Lea and I built our house, in a subdivision that used to be a cotton field, seven years ago. It’s not quite shonuff “out in the country,” but it’s definitely not two blocks off a thoroughfare like Lea’s house, where we lived for three years, was.
We didn’t move far—about 15 miles the way the crow flies—but it was far enough, and enough of an environment change, to meet two wasps I’d never encountered before. Both of them are around for a couple of months in the summertime.
The cicada killer looks formidable indeed. It’s a solitary wasp—one of the largest wasps in the world, actually—and its first defense is to make high-speed passes at you, hoping to drive you away.
Something about the area around our deck steps makes it good cicada killer habitat, because every summer around this time I get dive-bombed when I go to feed the dogs in the morning. It scared the hell out of me the first time it happened. (It’s a big bug, and the drone of the wings is correspondingly low and ominous-sounding.)
Fortunately, the cicada killer is a reluctant stinger. You’ll never get stung just being near one. Pretty much, you have to grab one and squeeze.
Guess what cicada killers do? Heh. When she finds a cicada, she stings it to paralyze it, then carries it back to her burrow to feed her babies (an impressive feat, as a cicada is considerably heavier than a cicada killer). The summer we moved in, Lea and I were both fortunate enough to see one carrying a cicada. She’s clumsy and slow, but she gets there.
They’re cool bugs, and now that I know they won’t hurt my family, I like having them around.
The velvet ant, also known as the cow killer, is a different story. It’s a wasp that invades ground bee and wasp nests to lay its eggs near developing larvae, which the velvet ant larvae eat when they hatch. Given its habits, it has evolved a tough exoskeleton. Trying to crush one under your shoe is like trying to smash leather. The females are wingless and look a lot like, well, velvet ants. (Big velvet ants.)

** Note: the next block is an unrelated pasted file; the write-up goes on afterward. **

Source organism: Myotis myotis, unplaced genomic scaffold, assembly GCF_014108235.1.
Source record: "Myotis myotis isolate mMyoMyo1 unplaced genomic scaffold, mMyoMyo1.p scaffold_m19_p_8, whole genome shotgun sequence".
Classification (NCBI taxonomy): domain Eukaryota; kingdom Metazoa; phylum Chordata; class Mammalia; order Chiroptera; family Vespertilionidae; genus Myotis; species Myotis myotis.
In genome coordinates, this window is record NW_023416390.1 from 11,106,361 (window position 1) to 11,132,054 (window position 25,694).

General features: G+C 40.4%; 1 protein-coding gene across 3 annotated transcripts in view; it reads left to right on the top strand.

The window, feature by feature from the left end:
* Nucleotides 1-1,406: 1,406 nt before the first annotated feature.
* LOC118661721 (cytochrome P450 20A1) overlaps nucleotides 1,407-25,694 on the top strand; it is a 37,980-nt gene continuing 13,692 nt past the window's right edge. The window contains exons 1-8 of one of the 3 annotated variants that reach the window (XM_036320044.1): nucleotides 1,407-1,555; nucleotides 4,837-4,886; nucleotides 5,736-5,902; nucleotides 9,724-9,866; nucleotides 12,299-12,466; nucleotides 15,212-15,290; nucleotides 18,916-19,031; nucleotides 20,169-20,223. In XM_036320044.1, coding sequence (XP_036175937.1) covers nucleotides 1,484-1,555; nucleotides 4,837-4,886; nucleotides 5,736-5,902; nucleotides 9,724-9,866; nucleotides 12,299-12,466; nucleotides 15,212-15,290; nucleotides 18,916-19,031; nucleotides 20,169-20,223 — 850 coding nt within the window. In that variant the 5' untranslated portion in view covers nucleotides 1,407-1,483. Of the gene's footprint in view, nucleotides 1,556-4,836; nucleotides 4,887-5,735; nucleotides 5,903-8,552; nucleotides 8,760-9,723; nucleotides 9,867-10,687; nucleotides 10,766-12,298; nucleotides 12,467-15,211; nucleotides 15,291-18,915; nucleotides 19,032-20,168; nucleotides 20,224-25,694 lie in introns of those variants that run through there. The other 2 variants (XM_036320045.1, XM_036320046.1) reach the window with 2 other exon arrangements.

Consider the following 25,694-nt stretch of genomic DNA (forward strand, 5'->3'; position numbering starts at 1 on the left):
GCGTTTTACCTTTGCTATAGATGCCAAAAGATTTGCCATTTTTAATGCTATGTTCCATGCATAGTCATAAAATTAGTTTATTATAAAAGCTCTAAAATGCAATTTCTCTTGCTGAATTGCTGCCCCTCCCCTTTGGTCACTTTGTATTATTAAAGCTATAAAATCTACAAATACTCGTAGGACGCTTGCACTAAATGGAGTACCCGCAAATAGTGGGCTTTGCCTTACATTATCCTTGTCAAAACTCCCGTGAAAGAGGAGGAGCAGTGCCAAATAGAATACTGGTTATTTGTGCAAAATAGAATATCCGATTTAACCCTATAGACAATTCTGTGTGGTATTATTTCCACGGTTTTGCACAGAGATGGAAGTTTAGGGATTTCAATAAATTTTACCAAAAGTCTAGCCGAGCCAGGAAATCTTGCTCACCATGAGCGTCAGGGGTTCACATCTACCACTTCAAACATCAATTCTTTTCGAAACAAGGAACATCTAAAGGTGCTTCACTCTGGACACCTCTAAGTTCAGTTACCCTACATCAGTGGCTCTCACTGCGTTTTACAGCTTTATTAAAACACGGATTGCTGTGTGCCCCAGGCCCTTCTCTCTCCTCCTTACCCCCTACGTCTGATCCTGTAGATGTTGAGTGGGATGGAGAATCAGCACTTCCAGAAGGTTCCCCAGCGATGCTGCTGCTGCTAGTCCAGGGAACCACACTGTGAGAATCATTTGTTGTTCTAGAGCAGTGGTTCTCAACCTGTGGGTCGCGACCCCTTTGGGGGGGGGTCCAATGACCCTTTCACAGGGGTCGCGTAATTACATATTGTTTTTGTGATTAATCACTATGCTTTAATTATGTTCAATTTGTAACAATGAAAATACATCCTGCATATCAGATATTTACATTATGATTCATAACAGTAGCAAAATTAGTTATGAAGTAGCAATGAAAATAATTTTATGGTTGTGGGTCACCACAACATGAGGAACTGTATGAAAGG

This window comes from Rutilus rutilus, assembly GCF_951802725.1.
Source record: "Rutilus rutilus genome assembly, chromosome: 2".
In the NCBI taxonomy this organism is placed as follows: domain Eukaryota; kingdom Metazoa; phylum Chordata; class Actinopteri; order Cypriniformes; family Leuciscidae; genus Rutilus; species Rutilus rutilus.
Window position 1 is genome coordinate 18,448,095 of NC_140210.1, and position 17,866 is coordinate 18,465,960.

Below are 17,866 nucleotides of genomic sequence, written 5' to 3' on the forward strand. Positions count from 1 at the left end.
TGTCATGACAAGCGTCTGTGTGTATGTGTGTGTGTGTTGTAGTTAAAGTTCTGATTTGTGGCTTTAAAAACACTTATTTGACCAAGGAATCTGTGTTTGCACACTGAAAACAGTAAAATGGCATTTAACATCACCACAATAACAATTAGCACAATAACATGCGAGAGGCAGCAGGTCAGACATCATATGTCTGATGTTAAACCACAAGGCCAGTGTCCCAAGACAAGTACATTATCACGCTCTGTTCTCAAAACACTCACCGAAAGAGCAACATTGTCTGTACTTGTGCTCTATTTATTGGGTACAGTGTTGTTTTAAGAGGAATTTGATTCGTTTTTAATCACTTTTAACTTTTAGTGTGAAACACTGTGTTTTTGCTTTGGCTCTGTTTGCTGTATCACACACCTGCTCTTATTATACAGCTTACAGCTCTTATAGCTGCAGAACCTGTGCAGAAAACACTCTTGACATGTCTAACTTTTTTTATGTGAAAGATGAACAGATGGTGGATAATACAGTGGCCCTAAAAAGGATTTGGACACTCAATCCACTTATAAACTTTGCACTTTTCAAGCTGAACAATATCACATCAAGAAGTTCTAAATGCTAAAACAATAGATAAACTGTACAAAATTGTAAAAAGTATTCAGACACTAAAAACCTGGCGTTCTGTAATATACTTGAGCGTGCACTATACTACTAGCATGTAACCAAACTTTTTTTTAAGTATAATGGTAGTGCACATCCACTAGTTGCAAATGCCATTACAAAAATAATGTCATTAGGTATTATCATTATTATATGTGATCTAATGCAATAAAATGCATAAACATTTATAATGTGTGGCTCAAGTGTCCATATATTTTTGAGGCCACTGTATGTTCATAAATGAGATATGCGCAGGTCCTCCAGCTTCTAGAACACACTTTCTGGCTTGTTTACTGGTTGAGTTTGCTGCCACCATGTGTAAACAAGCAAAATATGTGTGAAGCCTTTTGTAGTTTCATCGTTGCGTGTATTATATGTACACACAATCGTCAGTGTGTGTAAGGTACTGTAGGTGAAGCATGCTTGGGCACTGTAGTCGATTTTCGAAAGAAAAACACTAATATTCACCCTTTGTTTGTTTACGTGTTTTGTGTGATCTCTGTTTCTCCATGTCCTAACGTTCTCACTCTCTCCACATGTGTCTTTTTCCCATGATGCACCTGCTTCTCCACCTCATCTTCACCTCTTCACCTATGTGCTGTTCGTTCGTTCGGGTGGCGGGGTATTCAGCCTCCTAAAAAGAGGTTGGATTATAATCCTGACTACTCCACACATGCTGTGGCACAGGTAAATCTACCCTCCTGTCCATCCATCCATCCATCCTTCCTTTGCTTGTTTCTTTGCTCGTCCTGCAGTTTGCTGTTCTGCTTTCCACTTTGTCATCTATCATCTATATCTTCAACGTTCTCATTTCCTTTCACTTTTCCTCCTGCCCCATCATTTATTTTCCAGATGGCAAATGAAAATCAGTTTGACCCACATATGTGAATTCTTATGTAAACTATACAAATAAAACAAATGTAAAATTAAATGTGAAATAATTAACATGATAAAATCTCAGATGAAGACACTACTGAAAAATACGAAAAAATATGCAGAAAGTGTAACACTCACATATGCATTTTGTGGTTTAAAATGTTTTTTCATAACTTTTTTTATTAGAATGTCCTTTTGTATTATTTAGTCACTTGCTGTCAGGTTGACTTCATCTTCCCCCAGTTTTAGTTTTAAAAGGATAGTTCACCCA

They’re not aggressive, but they run around all the time, and can be anywhere on the lawn. You don’t want to step on one barefoot.
That’s exactly what I did the first summer we lived here. I was on the north side of the house, headed to the backyard to move the sprinkler, when it happened. It was far and away the most impressive insect bite or sting I’ve ever received; perhaps five to six times the pain of a paper wasp or yellowjacket sting. I just barely didn’t cry out. I had to lean on the house for a minute before going in to dress it.
That unpleasant trait aside, they’re pretty ponderous and easy to catch, and they’re interesting to look at for a little while. The colors are usually beautiful. They make a hiss that is quite audible when they’re agitated. Also, you can take blunt-jaw pliers and gently squeeze the abdomen to display the (impressive) stinger. On a big specimen the stinger can be 1/3″ long or so, and I’ve actually seen a drop of venom appear at the tip and run down before. (I caught and released them a couple of times before we had children; now I kill them when I see them.)
I don’t walk around barefoot in the yard in the summer anymore. The boys occasionally do when they’re playing in the little swimming pool, but it’s a small enough area that I’m reasonably comfortable with the odds. I hope they continue to beat them, because the day they don’t will not be a happy one.
Cicada killer photo: Curt Williams. Velvet ant photo: James Castner.